Susan D. Day, Sheri T. Dorn, Diane Relf, and J. Roger Harris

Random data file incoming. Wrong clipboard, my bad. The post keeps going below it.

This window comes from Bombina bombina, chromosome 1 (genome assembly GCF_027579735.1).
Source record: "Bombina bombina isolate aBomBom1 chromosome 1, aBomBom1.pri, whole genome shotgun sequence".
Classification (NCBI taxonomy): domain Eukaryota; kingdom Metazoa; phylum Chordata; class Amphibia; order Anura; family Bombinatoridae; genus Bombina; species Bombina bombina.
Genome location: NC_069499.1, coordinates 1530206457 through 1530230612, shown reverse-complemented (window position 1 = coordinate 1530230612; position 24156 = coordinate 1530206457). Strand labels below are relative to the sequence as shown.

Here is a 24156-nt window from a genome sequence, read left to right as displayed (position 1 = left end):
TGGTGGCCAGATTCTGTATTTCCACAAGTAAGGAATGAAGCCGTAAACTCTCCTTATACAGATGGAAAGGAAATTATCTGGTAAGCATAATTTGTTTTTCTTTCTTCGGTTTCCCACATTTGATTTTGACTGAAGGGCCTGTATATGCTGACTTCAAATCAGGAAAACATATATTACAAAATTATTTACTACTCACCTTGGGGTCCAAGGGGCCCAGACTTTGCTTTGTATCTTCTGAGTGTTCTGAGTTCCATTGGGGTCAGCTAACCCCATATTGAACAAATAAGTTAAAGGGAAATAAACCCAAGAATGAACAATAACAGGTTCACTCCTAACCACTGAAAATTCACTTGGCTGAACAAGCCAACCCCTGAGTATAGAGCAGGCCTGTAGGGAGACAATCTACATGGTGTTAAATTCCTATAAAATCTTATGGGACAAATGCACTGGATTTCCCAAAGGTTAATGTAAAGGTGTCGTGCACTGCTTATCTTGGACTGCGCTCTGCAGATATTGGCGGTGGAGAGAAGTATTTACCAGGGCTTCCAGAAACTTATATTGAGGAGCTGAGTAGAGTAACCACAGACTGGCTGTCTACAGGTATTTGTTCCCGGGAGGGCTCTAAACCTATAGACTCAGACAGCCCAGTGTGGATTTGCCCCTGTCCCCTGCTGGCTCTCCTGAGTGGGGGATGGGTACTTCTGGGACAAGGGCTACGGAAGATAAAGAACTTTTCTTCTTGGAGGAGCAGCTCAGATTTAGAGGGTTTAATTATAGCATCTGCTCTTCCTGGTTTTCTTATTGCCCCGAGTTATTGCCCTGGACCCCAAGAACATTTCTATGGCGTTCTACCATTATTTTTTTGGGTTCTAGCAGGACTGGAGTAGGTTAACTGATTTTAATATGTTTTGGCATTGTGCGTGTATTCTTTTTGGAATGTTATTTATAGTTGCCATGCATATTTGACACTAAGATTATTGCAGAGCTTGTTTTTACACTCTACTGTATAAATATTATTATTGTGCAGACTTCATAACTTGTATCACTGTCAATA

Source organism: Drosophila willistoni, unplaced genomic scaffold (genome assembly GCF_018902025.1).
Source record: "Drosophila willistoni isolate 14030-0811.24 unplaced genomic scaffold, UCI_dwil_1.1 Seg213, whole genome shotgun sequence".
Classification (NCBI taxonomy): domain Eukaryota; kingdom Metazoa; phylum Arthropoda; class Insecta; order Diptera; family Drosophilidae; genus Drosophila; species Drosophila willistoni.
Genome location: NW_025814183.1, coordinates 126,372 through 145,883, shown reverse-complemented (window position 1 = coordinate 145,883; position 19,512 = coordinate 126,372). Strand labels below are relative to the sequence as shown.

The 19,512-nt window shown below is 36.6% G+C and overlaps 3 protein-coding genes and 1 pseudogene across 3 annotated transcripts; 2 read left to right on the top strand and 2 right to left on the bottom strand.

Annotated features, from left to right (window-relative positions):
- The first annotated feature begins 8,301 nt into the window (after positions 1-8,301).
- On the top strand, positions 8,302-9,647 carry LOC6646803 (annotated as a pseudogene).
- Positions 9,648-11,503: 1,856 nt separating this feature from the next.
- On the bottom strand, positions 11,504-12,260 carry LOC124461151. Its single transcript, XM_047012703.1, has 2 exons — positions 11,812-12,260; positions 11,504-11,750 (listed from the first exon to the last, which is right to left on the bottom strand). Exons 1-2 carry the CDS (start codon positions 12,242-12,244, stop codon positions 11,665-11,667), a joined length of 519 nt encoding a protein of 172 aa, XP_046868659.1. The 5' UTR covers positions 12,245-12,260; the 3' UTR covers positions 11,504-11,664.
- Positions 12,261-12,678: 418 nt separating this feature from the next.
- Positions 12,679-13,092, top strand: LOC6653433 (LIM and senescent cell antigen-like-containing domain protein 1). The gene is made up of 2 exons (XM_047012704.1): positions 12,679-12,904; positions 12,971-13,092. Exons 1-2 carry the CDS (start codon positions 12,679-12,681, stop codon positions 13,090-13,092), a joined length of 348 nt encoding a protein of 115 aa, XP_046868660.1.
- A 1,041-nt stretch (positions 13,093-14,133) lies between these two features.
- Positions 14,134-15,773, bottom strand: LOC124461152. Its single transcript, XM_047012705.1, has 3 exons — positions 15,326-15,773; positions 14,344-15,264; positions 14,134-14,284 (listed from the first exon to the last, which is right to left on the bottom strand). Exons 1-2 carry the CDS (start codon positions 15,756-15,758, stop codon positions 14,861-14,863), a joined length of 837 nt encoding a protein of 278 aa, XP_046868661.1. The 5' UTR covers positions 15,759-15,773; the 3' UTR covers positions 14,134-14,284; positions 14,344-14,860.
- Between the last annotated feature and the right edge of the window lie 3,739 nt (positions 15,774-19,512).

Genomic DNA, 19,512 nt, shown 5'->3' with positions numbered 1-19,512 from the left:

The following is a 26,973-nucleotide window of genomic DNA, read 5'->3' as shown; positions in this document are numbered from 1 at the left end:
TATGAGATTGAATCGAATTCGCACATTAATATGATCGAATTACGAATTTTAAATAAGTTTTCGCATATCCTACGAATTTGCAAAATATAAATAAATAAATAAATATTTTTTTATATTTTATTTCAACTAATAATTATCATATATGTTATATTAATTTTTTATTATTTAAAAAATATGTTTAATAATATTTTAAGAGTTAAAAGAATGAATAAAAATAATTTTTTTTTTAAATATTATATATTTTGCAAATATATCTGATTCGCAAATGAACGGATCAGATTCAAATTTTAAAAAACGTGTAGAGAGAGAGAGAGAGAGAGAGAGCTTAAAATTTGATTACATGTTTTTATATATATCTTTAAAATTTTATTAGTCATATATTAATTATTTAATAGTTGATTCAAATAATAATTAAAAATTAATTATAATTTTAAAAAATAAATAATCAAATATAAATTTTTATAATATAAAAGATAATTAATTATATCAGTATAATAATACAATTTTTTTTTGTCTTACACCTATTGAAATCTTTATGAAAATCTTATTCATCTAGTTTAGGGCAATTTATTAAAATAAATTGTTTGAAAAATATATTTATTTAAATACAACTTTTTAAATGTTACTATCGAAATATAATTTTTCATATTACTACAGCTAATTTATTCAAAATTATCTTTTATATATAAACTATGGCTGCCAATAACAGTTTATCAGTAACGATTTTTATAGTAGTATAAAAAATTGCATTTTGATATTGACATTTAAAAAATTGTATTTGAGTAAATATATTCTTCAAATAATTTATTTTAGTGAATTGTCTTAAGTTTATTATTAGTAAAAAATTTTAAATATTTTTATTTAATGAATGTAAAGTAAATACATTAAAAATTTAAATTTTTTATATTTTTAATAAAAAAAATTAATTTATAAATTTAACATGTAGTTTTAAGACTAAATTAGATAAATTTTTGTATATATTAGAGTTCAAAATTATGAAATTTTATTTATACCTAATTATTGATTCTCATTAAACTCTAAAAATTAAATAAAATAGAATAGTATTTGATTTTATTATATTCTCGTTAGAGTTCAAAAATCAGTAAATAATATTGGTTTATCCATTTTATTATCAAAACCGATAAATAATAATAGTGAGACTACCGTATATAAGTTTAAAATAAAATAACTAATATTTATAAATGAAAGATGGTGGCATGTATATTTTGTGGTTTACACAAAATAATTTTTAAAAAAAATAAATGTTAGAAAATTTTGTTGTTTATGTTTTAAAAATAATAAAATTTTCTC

The Virginia Cooperative Extension (VCE) Advanced Master Gardener-Tree Steward (AMGTS) program provides advanced training in leadership development and arboriculture to MG volunteer educators so they may expand the influence of extension through leadership in community forestry. A statewide survey of agents, MGs, and foresters served as the basis for developing the training package, which was funded in part by the Virginia Department of Forestry. According to a statewide survey, 70% of VCE MGs and extension agents with MG programs would like to be involved in community tree programming, while only 26% was currently involved. Typically, agents cited limited staff and volunteer resources as the primary factors in restricting program expansion. Furthermore, 90% of municipal foresters indicated they would like to work with trained volunteers. The AMGTS program simultaneously answers the desire of MGs to expand their role in the community landscape and the need of VCE to expand its outreach with increasingly limited resources. AMGTS training, guided by a 10-unit resource book, integrates technical and program management expertise to foster volunteer pride and self-sufficiency. This allows MG tree stewards to coordinate much of their own training and recruit and manage non-MG volunteers to whom they can provide limited training for specific projects, thus allowing program expansion without additional staff. The training is designed for delivery by knowledgeable professionals in the local community, such as arborists, horticulturists, college professors, extension specialists, MGs, and others who can provide quality training following the program guidelines.